The Triumph of Loyalty Over Competence: The Bush Administration and the Exhaustion of the Politicized Presidency


Donald P. Moynihan is associate director of the La Follette School of Public Affairs and a Romnes Fellow at the University of Wisconsin–Madison. His research examines public management issues such as performance, homeland security, citizen participation, election administration, and employee behavior. He is the author of The Dynamics of Performance Management: Constructing Information (Georgetown University Press, 2008), which won the award for best book from the Public and Nonprofit Section of the Academy of Management in 2009.

Alasdair S. Roberts is the author of The Logic of Discipline: Global Capitalism and the Architecture of Government (Oxford University Press, 2010), The Collapse of Fortress Bush: The Crisis of Authority in American Government (New York University Press, 2008), and Blacked Out: Government Secrecy in the Information Age (Cambridge University Press, 2006). He is the Jerome L. Rappaport Professor of Law and Public Policy at Suffolk University Law School, a fellow of the National Academy of Public Administration, and an honorary senior research fellow of the School of Public Policy, University College London.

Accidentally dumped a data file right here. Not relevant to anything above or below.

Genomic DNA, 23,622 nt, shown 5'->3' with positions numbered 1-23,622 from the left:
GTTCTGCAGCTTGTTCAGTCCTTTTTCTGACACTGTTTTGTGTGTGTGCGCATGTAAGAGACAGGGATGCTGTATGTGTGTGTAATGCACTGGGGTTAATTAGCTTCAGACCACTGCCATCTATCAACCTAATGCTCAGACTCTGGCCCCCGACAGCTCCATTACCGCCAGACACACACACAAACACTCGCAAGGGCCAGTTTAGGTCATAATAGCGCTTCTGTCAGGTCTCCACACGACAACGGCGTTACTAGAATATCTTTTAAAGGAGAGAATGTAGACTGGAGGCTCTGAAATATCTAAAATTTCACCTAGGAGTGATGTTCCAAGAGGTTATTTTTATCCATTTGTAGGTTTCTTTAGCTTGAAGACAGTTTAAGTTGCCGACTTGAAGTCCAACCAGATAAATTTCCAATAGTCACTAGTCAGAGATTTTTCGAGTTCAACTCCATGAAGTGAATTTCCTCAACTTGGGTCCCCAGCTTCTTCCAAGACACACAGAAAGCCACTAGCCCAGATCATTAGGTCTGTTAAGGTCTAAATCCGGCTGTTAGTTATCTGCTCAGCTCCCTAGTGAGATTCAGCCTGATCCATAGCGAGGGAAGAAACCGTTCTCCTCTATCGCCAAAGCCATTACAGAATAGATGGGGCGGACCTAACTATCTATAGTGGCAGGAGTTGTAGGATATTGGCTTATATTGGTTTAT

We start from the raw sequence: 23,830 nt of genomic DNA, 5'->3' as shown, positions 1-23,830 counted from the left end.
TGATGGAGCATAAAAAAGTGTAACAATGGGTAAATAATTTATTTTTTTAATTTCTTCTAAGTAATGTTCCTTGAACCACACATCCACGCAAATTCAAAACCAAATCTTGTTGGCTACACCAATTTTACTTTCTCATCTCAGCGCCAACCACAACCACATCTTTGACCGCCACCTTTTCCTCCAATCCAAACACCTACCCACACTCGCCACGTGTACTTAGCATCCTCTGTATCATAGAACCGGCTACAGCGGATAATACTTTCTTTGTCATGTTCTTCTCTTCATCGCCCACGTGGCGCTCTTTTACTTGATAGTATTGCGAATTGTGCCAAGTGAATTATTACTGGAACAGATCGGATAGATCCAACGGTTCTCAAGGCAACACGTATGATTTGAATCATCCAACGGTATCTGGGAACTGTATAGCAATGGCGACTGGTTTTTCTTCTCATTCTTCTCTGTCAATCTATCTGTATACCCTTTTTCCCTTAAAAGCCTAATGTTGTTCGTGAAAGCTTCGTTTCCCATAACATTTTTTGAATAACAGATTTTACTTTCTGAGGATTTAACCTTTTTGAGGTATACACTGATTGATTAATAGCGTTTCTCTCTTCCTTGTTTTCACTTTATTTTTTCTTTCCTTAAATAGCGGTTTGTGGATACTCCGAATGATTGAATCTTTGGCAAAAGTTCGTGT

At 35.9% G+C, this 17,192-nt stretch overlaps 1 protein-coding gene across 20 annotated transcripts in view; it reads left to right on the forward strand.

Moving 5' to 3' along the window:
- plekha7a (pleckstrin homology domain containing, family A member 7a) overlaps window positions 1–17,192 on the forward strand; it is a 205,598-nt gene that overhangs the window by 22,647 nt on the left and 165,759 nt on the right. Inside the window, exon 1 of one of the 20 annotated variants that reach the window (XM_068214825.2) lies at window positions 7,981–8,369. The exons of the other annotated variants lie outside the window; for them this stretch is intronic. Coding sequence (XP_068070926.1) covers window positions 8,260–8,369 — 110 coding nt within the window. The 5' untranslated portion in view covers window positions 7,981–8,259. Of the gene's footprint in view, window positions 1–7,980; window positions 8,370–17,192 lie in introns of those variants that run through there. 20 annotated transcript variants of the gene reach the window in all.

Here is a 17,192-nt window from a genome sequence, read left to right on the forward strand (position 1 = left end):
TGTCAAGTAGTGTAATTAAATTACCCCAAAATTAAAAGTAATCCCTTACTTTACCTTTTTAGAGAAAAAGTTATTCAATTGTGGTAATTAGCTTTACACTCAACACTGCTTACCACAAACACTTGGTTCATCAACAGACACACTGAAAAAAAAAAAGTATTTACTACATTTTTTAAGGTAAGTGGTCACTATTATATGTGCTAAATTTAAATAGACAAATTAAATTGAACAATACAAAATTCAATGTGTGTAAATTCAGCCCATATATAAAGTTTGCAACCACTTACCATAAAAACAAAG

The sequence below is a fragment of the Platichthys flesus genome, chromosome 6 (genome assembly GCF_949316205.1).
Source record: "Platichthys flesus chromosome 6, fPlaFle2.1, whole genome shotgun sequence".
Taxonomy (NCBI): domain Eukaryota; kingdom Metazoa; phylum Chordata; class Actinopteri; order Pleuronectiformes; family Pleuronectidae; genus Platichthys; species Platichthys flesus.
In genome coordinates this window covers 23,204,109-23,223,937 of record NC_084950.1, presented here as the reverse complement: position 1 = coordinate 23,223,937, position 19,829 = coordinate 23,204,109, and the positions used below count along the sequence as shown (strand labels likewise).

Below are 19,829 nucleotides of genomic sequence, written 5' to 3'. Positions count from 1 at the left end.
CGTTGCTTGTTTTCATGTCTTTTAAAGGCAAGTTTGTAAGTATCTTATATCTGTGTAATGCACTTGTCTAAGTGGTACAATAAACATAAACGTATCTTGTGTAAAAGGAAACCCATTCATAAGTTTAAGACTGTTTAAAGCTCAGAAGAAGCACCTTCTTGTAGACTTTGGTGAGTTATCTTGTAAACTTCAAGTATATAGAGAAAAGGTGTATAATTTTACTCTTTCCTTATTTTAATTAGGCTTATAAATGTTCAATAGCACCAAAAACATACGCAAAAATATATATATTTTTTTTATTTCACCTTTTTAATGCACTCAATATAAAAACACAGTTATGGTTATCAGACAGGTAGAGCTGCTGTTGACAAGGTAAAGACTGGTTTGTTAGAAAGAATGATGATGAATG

The most important administrative aspect of the George W. Bush presidency was not its formal management reform agenda, but its attempt to extend the politicized presidency. Efforts to assert tighter political control of the federal bureaucracy, revived during the Ronald Reagan administration, were pursued to an extreme under Bush. Loyalty triumphed over competence in selection, and political goals displaced rationality in decision making. However, the strategy of politicization undermined the Bush administration’s own policy goals as well as its broader agenda to restore the strength of the institutional presidency. This apparent failure of strategy signals the urgent necessity for a fundamental reconsideration of the politicized presidency.